Eating alone is a common occurrence in my house. After all, I live alone. But though I could easily slip into a habit of granola bars for breakfast, fast food for lunch, and cereal for dinner, I’ve decided that eating alone is not an excuse for eating poorly.

With that said, what I eat when I eat alone is definitely not always what I serve guests. For instance, if you come to my house for dinner, you might have grilled chicken, sautéed vegetables, a mix of whole grains, and fruit cobbler.
If I ate those same ingredients alone, the menus would look a little different. One night I might have only sautéed vegetables. The next night, I would mix the remaining sautéed vegetables with the whole grains and also eat the leftover potato salad from the fridge. Night three, I would probably nix the cobbler and blend the fruit into a smoothie, bake the chicken in the oven before it goes bad and throw it in the freezer, and then pop popcorn.
Night four: I would order pizza.
Besides trying to achieve an overall healthfulness in my eating, the other guiding principle in eating alone is to avoid waste. Sometimes, the two values are at odds.
Recently for dinner, for instance, I had half a leftover hamburger and half a piece of barbecue chicken – leftovers from my and a friend’s dinner the night before. To try to balance that out, I also had green beans that I had cooked a few days earlier, and a freshly cooked ear of corn. But let’s face it. Two meats in one meal? Too much!
Authors Deborah Madison and Patrick McFarlin, in their book, What We Eat When We Eat Alone: Stories and 100 Recipes, share a number of humorous and compelling stories of people eating alone. What started out as an icebreaker on international trips, turned into a “realm of confession” for the people they would ask on the bus or while they were sharing a meal.
But “why” people eat alone was the story behind the story.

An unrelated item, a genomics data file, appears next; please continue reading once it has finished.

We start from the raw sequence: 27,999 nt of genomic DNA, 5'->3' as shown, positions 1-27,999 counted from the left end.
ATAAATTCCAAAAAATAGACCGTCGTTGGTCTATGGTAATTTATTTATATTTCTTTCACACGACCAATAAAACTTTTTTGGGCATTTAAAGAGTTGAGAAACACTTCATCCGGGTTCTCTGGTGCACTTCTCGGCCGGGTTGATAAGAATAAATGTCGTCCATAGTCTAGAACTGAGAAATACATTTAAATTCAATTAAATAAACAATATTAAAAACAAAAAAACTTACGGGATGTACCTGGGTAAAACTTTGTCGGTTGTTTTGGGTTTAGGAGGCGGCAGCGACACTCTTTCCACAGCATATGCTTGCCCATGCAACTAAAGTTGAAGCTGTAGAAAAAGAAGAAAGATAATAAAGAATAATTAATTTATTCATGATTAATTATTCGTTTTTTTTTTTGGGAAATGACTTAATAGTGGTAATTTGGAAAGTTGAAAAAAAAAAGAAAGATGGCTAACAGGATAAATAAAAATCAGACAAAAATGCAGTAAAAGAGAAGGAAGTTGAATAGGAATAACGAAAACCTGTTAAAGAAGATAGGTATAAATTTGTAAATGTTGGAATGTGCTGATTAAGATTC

Though more and more families do seem to be eating dinner together again and one New Jersey town even offered a week-long discount to encourage family meals, everyone finds themselves eating alone from time to time.
What about you? What do you eat when you eat alone? Do you indulge? Eat leftovers? Stick with a single food? Hit the cereal box?


Recently, I decided to treat myself to a dish I normally wouldn’t cook when I am eating alone: Unwrapped Bacon Scallops. It was delicious, though (pictured above). I cut the recipe in half and had enough for leftovers the next day.

Unwrapped Bacon Scallops
from Simple and Delicious magazine

1 1/2 cups uncooked instant rice
1 1/2 cups chicken broth
1/2 lb. thick-sliced bacon strips, chopped
1 medium onion, chopped
1 medium zucchini, chopped
1 garlic clove, minced
1 lb. sea scallops
1 cup cherry tomatoes, halved
1/2 tsp. seafood seasoning
1/2 tsp. dried thyme
2 green onions, chopped

In an ungreased 1-1/2 quart microwave-safe dish, combine rice and broth. Cover and microwave on high for 7-8 minutes or until liquid is absorbed and rice is tender. Let stand for 5 minutes.

Meanwhile in a large skillet, cook bacon over medium heat until crisp; remove to paper towels. Drain, reserve 1 Tblsp. drippings.

Saute the onion, zucchini and garlic in drippings until tender. Add scallops; saute for 3 minutes. Add the tomatoes, seafood seasoning and thyme; saute 1-2 minutes longer or until scallops are firm and opaque. Fluff rice with a fork; serve with scallop mixture. Sprinkle with green onions.


Today, I am joining Ann Kroeker for Food on Fridays when she discusses all things food. Since I am a bit of a foodie myself, I plan to join her discussion often. Stop by and visit her yourself, too!